When Things Don’t Turn Out The Way You Thought They Would

When Things Don’t Turn Out The Way You Thought They Would

If you don’t know this about me yet, I’m a pretty big Counting Crows fan. As a matter of fact, when my son, Asher, was born I may or may not have tried to name him Duritz, after the band’s front man. That idea was not well received (and probably for good reason, haha).

Like so many Crows fans, what initially drew me to the group wasn’t necessarily the melodies of their songs or their folky/alternative/Americana sound… it was the vulnerability of their lyrics. Duritz had a way of making you want to know the meaning behind every line and even more, you felt connected to his words, like somehow he had you in mind when he penned them.

August and Everything After, Counting Crows debut album, was the second CD I ever purchased. I was fourteen years old with $30 burning a hole in my pocket, so one fateful summer day I walked from my parent’s house to the local Kmart and bought the Crows album along with, of course, the new Bone Thugs-n-Harmony.

Mom didn’t think too fondly of tracks entitled “Budsmokers Only” and snatched my Bone Thugs album away. That was alright though, because after a day or two I’d honestly grown tired of listening to “Crossroads” on repeat anyways.

I remember placing the Counting Crows disc into my CD player and listening to it for the first time.

That’s when they became my favorite band.

Counting Crows have been the soundtrack to some of the greatest memories in my life. They were playing in the background on road trips with friends and were there during late night talks in college dormitories. They were in my headphones on treks to visit family back in Iowa and were my inspiration when I started playing music and writing songs myself.

A couple of weeks ago I had the chance to see them live for the second time. It had been over a decade since I’d seen them last, and to say the least, I was pretty excited.

A group of us made our way to the outdoor venue. After the blanket was laid out and I’d purchased a ridiculously overpriced Budlight, I settled in for something special.

I’m not trying to be overly dramatic, but it was special to me, and in a way that I wasn’t really prepared for. Every song connected to a memory. I was transported back in time to 3am walks with my friend, Bengston. I recalled awkwardly flirting with my sisters friends while “Ghost Train” played quietly in the distance on that temperamental CD player. I remembered Jenn learning the chords to “Raining in Baltimore” on our rickety old piano.

I realized that so much has happened between then and now, and while there’s been a lot of good, there’s also been a lot that didn’t turn out the way I thought it would.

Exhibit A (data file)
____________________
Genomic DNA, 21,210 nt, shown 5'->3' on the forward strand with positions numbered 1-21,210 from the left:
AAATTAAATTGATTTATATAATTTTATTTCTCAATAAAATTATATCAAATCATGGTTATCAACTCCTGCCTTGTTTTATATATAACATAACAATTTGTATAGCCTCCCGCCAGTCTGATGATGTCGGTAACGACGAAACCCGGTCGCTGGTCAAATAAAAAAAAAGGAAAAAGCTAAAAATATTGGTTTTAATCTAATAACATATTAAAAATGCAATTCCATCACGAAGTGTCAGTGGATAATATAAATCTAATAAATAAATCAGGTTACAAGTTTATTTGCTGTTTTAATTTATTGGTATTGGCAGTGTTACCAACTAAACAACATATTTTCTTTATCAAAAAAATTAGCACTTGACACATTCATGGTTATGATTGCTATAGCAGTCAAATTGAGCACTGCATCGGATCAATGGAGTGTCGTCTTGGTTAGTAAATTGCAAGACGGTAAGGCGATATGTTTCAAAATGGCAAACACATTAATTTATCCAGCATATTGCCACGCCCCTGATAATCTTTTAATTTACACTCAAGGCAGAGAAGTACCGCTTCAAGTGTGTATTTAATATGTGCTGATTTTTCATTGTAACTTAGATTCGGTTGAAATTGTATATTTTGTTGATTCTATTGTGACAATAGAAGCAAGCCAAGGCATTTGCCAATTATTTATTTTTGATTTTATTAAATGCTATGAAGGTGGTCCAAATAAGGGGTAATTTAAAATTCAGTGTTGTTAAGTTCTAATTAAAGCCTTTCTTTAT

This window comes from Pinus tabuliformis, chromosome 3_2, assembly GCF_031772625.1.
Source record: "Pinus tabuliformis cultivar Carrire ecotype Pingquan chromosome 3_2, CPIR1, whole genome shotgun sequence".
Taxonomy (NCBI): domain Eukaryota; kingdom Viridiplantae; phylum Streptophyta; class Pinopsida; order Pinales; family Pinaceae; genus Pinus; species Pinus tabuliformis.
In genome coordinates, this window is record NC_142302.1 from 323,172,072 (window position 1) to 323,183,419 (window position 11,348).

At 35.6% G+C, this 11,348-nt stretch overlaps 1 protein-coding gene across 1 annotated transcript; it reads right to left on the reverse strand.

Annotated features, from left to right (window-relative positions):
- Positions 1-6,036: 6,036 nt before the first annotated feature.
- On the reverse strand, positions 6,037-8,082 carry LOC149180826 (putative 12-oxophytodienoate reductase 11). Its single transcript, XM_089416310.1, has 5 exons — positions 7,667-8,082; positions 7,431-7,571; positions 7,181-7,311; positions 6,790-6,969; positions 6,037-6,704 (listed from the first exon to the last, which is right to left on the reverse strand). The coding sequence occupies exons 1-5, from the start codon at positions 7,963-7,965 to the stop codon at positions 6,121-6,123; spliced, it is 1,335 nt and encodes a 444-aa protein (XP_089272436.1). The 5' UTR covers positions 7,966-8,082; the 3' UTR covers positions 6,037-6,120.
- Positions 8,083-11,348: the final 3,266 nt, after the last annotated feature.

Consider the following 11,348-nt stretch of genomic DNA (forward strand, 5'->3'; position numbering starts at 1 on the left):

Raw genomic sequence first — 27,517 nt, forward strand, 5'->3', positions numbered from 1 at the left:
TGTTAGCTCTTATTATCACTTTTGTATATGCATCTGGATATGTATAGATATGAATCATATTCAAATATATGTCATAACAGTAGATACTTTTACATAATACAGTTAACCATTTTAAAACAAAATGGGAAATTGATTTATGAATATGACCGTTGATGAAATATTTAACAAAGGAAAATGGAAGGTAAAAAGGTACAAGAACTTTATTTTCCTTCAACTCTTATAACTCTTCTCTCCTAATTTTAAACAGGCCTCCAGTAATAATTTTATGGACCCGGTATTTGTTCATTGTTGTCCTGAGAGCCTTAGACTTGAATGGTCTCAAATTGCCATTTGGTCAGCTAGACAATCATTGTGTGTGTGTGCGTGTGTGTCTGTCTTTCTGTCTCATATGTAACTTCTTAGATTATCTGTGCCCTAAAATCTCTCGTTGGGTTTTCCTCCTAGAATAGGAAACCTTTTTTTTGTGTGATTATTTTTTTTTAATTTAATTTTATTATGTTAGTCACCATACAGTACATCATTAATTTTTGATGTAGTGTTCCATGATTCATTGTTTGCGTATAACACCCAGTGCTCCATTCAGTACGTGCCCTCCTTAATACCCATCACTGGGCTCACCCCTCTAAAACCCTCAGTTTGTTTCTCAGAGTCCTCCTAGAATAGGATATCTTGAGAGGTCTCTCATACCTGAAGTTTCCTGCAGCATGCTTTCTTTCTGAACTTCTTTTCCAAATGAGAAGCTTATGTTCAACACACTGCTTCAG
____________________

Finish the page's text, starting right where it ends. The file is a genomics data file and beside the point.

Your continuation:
I bet as a kid you didn’t think someday you’d be struggling with an addiction or stressing about whether you’d be able to pay the bills. You likely didn’t assume you’d be battling cancer or some other sickness. There was no way for you to know then that an eating disorder would get a grip on you or that you’d become a victim of domestic abuse.

But that’s life. It’s messy. It’s painful at times. Not for some of us… for all of us.

God never promised it would be easy. Rather, He said, “Come to me when you are weary and burdened and I will give you rest.” He never said life wouldn’t punch you in the stomach, He simply promised to be there when it does.

One of the things I’m being reminded of in this season is that everyone needs grace. Life is too rigid and painful for us to withhold it from one another.

For instance, what if that person who just cut you off is a single mom trying to make her second job on time so she’s able to pay rent? Or that neighbor who doesn’t keep up with his yard? What if he’s depressed and tucks himself into bed the second he gets home?

Everyone has something.

Yet, despite our messiness, God has the audacity to want to use us.

He wants to use you despite your baggage. He wants to use me, too.

Yes, my marriage is ending.

Yes, it sucks.

And still, I can hear the Man Upstairs reassuring me: “I’m not done with you yet.

I refuse to waver in hope.

God is still good and He has a plan for me. He has a plan for Jenn, too.

I am blessed to continue serving as FCC’s pastor.

I am blessed to be “daddy” to three beautiful children.

My friend Perry says it this way: “Hope is what causes us to believe that our setbacks are merely setups for greater things than we could ever imagine.”

Life is hard. Sometimes, honestly, too hard.

But you’re not done yet. I’m not done yet.

Get up. You’ve got this.

We’ve got this.


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